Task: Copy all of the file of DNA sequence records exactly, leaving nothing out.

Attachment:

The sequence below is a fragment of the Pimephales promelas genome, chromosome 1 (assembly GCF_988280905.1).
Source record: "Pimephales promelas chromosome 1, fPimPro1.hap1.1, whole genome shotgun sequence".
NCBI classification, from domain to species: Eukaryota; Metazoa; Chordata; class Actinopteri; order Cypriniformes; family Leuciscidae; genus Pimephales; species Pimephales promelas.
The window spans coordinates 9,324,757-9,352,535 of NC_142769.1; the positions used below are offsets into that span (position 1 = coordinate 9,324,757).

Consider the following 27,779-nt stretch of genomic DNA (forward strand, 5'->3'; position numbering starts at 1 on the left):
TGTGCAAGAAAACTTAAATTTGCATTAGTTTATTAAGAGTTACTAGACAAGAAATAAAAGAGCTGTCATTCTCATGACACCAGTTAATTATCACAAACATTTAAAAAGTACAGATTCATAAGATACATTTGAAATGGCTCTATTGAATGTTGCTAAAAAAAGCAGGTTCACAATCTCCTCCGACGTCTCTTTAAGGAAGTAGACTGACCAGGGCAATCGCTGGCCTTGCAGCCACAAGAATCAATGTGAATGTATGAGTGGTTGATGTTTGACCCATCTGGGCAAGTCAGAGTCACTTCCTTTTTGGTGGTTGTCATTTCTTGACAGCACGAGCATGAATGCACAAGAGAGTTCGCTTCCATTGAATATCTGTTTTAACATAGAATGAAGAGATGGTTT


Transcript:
The sequence below is a fragment of the Pimephales promelas genome, chromosome 1 (assembly GCF_988280905.1).
Source record: "Pimephales promelas chromosome 1, fPimPro1.hap1.1, whole genome shotgun sequence".
NCBI classification, from domain to species: Eukaryota; Metazoa; Chordata; class Actinopteri; order Cypriniformes; family Leuciscidae; genus Pimephales; species Pimephales promelas.
The window spans coordinates 9,324,757-9,352,535 of NC_142769.1; the positions used below are offsets into that span (position 1 = coordinate 9,324,757).

Consider the following 27,779-nt stretch of genomic DNA (forward strand, 5'->3'; position numbering starts at 1 on the left):
TGTGCAAGAAAACTTAAATTTGCATTAGTTTATTAAGAGTTACTAGACAAGAAATAAAAGAGCTGTCATTCTCATGACACCAGTTAATTATCACAAACATTTAAAAAGTACAGATTCATAAGATACATTTGAAATGGCTCTATTGAATGTTGCTAAAAAAAGCAGGTTCACAATCTCCTCCGACGTCTCTTTAAGGAAGTAGACTGACCAGGGCAATCGCTGGCCTTGCAGCCACAAGAATCAATGTGAATGTATGAGTGGTTGATGTTTGACCCATCTGGGCAAGTCAGAGTCACTTCCTTTTTGGTGGTTGTCATTTCTTGACAGCACGAGCATGAATGCACAAGAGAGTTCGCTTCCATTGAATATCTGTTTTAACATAGAATGAAGAGATGGTTT